Best of AP — Honorable Mention


Russians dare to protest war; AP dares to report it

With the Kremlin in the background, a police officer, left, prepares to detain Dmitry Reznikov who holds a sheet of paper with eight asterisks that could be interpreted as standing for “No to war” in Russian, in Moscow, March 13, 2022. A court found Reznikov guilty of discrediting the armed forces and fined him 50,000 rubles ($618) for holding the sign in a demonstration that lasted only seconds before police seized him. (SOTA via AP)


Important work by an AP Russia correspondent who cannot be named gave voice to Russians who dare challenge the official Kremlin narrative of the war in Ukraine.

Independent reporting in Russia wasn’t easy before the invasion of Ukraine, but a draconian “fake news” law imposed shortly after the onset of war has made fair, accurate and — most importantly — critical reporting almost impossible just as it is needed most.

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Marat Grachev, director of a Moscow shop that repairs Apple devices, poses with a sign in Russian that reads “No to war” in the background, March 16, 2022. Customers who came into the store expressed support when they saw the sign, but one elderly man demanded it be taken down, threatening to report Grachev to the authorities. Police soon showed up, and Grachev was charged with discrediting the military as part of an official crackdown against protests. – Anna Matveeva via AP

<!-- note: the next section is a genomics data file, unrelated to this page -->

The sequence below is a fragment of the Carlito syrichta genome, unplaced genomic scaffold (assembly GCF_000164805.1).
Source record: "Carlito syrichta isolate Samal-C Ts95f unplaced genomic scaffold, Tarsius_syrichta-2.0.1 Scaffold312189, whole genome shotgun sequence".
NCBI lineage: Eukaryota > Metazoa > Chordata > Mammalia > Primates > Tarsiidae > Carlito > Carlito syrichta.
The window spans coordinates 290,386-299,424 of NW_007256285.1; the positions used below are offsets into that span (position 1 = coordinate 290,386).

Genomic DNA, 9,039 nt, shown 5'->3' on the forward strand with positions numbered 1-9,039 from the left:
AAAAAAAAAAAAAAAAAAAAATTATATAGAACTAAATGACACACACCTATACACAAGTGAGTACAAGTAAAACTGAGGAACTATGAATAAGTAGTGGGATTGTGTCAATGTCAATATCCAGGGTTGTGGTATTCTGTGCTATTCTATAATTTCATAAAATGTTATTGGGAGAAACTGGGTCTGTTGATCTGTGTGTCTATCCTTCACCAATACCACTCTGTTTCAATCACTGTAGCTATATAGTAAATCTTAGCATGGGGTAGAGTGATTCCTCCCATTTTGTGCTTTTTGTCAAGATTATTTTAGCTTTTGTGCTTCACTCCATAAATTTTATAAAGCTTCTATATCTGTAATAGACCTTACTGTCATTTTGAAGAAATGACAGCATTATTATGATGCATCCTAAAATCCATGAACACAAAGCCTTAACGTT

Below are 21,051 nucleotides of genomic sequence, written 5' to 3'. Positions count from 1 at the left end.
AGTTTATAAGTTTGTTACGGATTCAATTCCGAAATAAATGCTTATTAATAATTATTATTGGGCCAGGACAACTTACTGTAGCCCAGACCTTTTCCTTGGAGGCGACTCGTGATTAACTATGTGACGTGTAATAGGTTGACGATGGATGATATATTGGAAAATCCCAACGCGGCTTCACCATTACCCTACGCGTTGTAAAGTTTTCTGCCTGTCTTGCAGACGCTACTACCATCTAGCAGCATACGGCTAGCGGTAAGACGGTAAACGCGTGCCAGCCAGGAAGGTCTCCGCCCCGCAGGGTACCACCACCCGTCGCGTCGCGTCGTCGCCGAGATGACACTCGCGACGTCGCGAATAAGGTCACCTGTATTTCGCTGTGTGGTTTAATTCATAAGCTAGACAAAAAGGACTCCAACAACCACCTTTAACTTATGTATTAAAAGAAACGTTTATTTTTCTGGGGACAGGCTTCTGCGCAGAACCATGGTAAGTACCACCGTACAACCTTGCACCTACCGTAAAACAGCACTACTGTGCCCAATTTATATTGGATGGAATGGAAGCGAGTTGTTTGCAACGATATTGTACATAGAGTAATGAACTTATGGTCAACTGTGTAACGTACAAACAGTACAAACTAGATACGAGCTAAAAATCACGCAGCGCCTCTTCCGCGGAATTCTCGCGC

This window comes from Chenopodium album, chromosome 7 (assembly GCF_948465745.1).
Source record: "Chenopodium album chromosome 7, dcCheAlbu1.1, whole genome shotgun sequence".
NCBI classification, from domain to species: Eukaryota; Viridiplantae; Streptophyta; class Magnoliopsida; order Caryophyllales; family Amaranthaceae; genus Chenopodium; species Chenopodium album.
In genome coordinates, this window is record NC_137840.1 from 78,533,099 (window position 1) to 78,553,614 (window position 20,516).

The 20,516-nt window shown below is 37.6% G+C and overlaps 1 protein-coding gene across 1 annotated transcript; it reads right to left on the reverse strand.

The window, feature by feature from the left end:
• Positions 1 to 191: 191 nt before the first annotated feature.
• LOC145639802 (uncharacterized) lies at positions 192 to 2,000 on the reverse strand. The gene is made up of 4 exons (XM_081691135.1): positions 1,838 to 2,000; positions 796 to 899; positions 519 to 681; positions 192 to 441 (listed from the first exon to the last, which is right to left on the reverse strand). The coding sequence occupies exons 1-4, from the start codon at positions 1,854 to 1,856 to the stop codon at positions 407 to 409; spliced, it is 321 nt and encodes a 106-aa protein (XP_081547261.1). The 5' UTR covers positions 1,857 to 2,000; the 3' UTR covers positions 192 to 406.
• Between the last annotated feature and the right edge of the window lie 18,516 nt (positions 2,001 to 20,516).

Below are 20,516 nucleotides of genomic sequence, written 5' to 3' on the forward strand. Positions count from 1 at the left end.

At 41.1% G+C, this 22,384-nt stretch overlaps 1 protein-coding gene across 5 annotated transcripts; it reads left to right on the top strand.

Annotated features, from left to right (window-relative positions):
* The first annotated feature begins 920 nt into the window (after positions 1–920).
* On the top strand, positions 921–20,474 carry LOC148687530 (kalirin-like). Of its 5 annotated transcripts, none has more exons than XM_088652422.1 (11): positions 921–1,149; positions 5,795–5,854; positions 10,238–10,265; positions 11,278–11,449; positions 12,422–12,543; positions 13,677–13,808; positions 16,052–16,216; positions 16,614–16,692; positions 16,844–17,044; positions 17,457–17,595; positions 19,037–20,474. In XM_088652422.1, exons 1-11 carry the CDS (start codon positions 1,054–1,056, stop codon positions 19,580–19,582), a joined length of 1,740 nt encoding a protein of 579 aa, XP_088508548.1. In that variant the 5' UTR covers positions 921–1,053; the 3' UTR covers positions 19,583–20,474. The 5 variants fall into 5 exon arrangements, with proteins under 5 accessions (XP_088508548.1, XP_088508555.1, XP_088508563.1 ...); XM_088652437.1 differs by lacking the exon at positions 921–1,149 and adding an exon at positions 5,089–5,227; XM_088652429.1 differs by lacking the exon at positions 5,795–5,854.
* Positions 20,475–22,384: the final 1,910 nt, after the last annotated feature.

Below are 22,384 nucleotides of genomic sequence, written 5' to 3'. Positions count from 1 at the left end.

The correspondent used excellent reporting skills to build trust among sources in Russia who gave their accounts of speaking out against the war being waged by Russian President Vladimir Putin, and the consequences they face for having done so.

The AP story ran without a byline, for the very act of reporting on acts of dissent could be subject to criminal charges.

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A worker paints over graffiti saying “Yes to Peace!” on a wall of an apartment building in St. Petersburg, Russia, March 18, 2022. – AP Photo
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